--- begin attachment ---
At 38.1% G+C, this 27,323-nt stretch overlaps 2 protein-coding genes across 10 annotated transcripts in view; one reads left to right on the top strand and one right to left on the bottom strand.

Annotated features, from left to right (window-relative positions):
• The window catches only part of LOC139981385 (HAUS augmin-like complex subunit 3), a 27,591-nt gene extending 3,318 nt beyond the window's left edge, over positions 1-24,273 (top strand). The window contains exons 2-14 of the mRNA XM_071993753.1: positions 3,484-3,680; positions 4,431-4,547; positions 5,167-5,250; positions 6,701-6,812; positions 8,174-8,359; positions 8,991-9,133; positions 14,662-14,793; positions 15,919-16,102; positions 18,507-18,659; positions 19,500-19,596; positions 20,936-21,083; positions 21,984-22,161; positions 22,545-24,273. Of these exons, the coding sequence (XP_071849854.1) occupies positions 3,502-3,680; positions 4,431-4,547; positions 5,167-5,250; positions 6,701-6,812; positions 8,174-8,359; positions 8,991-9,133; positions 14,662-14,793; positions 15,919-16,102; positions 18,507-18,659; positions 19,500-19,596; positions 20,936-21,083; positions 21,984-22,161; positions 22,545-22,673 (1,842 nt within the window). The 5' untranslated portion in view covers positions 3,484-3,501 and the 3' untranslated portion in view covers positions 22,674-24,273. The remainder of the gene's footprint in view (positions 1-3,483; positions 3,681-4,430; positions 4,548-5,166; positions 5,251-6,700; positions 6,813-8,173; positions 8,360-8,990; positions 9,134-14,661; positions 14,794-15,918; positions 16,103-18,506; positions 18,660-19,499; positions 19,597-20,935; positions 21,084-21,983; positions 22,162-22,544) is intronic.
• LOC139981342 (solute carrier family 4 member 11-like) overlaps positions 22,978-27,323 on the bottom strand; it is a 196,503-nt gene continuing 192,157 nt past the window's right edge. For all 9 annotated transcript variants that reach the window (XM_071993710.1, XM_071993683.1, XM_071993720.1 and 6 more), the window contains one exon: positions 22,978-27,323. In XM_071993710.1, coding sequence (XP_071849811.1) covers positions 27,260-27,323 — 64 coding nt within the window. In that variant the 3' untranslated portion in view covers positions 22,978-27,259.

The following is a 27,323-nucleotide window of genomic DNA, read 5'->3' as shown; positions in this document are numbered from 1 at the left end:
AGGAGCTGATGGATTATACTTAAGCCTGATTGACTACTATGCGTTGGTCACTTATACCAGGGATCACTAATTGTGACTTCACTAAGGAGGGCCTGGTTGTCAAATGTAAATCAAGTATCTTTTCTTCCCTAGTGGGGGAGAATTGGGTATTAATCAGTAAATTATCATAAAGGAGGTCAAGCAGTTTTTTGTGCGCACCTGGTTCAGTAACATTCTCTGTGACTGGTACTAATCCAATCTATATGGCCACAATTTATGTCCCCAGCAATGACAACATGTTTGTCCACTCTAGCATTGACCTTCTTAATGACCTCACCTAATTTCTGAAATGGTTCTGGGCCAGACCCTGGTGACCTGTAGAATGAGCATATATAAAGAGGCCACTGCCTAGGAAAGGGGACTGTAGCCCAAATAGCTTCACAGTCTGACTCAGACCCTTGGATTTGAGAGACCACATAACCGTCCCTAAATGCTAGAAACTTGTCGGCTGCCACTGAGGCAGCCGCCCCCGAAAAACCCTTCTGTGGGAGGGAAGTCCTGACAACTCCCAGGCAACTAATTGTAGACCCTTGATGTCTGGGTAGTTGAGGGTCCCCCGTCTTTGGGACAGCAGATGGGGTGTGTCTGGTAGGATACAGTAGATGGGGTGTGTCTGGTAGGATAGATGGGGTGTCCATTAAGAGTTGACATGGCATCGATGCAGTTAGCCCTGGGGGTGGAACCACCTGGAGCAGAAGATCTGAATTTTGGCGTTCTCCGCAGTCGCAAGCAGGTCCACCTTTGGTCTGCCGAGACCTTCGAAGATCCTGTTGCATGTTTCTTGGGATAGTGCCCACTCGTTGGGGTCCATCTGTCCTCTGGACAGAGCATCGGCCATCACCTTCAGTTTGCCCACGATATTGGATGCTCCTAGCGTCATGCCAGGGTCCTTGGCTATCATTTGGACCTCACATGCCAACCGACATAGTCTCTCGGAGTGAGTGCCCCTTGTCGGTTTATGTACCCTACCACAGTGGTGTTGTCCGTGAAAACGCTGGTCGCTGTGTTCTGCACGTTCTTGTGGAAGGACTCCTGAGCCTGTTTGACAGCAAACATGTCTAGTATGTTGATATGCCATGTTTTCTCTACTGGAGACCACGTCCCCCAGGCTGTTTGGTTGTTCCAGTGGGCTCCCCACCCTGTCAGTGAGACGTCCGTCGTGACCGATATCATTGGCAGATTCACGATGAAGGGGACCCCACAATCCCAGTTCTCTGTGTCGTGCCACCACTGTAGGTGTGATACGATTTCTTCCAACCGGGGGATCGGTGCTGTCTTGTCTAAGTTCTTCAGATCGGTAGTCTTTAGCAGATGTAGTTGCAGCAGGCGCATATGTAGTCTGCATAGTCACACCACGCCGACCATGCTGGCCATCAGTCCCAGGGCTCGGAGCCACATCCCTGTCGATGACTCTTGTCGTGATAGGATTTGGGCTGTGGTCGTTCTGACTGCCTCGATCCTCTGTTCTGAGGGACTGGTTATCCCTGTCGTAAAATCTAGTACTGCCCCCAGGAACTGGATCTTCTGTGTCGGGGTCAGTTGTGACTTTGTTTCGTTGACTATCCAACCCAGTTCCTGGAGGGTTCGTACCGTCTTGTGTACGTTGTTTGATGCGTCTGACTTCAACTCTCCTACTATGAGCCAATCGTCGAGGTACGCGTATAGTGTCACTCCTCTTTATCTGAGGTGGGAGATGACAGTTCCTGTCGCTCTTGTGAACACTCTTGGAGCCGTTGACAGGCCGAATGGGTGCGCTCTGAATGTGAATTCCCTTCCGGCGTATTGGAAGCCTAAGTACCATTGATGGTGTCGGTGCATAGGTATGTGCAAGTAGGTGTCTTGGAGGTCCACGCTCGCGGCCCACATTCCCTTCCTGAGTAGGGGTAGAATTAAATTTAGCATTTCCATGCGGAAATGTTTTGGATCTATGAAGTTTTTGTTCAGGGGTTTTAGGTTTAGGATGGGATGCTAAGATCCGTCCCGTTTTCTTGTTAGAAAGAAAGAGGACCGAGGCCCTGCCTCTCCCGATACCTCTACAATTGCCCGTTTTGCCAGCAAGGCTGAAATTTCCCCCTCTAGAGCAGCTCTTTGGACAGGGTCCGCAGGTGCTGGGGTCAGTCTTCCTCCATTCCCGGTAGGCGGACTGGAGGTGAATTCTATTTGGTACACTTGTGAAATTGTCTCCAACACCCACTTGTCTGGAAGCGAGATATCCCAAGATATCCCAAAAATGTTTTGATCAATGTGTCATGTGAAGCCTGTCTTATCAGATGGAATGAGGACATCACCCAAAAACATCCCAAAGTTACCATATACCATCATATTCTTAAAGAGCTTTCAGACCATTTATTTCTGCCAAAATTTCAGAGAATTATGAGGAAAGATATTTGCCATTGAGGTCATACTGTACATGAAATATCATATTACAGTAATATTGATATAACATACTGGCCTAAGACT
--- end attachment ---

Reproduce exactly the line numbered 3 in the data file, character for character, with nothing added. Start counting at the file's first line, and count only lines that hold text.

• The window catches only part of LOC139981385 (HAUS augmin-like complex subunit 3), a 27,591-nt gene extending 3,318 nt beyond the window's left edge, over positions 1-24,273 (top strand). The window contains exons 2-14 of the mRNA XM_071993753.1: positions 3,484-3,680; positions 4,431-4,547; positions 5,167-5,250; positions 6,701-6,812; positions 8,174-8,359; positions 8,991-9,133; positions 14,662-14,793; positions 15,919-16,102; positions 18,507-18,659; positions 19,500-19,596; positions 20,936-21,083; positions 21,984-22,161; positions 22,545-24,273. Of these exons, the coding sequence (XP_071849854.1) occupies positions 3,502-3,680; positions 4,431-4,547; positions 5,167-5,250; positions 6,701-6,812; positions 8,174-8,359; positions 8,991-9,133; positions 14,662-14,793; positions 15,919-16,102; positions 18,507-18,659; positions 19,500-19,596; positions 20,936-21,083; positions 21,984-22,161; positions 22,545-22,673 (1,842 nt within the window). The 5' untranslated portion in view covers positions 3,484-3,501 and the 3' untranslated portion in view covers positions 22,674-24,273. The remainder of the gene's footprint in view (positions 1-3,483; positions 3,681-4,430; positions 4,548-5,166; positions 5,251-6,700; positions 6,813-8,173; positions 8,360-8,990; positions 9,134-14,661; positions 14,794-15,918; positions 16,103-18,506; positions 18,660-19,499; positions 19,597-20,935; positions 21,084-21,983; positions 22,162-22,544) is intronic.